Tough. Bloody. Masculine. If this is your perception of boxing, think again.
A growing number of fitness enthusiasts, including Victoria’s Secret models like Gigi Hadid and Romee Strijd, are embracing boxing as a workout that burns calories, boosts agility and builds knockout muscles. Even if you’re not up for classes, an at-home boxing workout is doable for almost anyone.
What are the benefits?
Like many, Kathleen Sharpe had a negative opinion of boxing. “It always seemed like such a male sport, one that can be brutal,” recalls Sharpe, the director of a nonprofit organization.
A new friendship with a female boxer—and seeing a boxing class that looked fun, yet tough—led Sharpe into the sport. She boxes once a week as part of her workout regimen and credits the sport for helping her build muscle and sustaining a 30-pound weight loss for 10 years.
“For me, boxing is all about aging well, staying strong and looking great,” says Sharpe.
You’ll get a whole-body workout.
Teddy Castela, owner and coach at a boxing and fitness gym, witnesses boxing’s impact on weight loss and muscle tone on a regular basis: one of his clients lost 40 pounds through fight preparation, thanks to the 350 to 450 calories boxing torches in a single workout. This whole-body workout also sustains a heart rate at 75 to 85 percent of maximum.
“Everybody associates boxing with hands, arms and upper body, but the punches come from the legs and the rotation—there’s a big core element to it,” explains Castela.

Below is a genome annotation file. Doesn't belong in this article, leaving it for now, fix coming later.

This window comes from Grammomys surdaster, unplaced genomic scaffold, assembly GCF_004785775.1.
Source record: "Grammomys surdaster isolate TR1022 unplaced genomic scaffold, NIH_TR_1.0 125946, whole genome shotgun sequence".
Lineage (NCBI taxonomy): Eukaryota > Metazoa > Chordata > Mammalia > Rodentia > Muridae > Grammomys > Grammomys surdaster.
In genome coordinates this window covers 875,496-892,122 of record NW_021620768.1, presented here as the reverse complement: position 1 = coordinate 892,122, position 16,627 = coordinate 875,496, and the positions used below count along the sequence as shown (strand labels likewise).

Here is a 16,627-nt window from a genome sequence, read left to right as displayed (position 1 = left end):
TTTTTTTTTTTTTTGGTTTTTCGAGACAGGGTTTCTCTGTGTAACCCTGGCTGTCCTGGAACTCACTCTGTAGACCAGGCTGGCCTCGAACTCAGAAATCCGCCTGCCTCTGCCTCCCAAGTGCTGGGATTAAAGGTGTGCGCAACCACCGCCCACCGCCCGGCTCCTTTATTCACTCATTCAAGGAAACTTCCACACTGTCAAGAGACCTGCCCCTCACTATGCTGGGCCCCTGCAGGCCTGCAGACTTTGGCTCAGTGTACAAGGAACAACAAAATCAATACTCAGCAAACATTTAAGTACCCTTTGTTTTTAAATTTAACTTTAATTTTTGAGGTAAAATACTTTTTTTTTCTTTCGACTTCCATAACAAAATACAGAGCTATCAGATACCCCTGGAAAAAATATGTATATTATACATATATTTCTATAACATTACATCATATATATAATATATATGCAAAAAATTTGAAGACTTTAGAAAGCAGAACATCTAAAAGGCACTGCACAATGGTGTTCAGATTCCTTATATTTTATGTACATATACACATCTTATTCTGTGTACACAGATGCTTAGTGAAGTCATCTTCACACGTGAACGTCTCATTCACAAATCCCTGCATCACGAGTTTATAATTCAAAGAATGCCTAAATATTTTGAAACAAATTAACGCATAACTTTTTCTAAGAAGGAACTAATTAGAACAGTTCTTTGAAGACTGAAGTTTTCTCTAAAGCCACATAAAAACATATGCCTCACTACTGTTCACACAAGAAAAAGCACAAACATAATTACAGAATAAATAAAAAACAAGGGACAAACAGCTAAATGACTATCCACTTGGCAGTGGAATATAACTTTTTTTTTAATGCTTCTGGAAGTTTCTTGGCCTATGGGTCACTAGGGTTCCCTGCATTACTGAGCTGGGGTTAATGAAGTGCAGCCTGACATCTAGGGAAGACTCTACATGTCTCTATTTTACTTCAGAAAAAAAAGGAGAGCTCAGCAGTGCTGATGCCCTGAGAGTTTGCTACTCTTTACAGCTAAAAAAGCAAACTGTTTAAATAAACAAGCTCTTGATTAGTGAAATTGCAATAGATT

You’ll be quicker on your feet.
In the ring, boxers bob and weave out of their opponent’s reach. These intricate evasion tactics require balance and agility. To advance these skills, coaches use exercises including balance boards, agility ladders, skipping and footwork drills.
You’ll be more coordinated.
Boxers must also become adept at hitting a moving target, so coaches like Castela help boxers develop their hand-eye coordination, primarily through mitt work (a small target held by a partner used to practice punching combinations, mimicking the action in the ring).
“Once you get sparring, it’s very similar to hitting the mitts,” says Castela.
You’ll feel more connected.
At Clancy’s Boxing Academy, managing director Kristina Ejem has seen boxers connect over the shared experience of learning a new sport.
Bonding also happens in the ring. “You’re bonded with these people for life because no one else can understand getting punched in the face every other day,” says Ejem.
Where to start?
Start with classes at a fitness club.
Some trainers, like Lee Milne, who teaches at Anytime Fitness, focus on developing boxing technique. Others use boxing-inspired moves in cardio workouts that will have you punching, kicking and blocking your way to a serious calorie burn.
Ejem adds that, whether or not you’re learning technique, boxing is one of the quickest ways to get in shape. “It feels great to throw punches and use your body in a different way,” says Ejem.
Level up to a boxing club.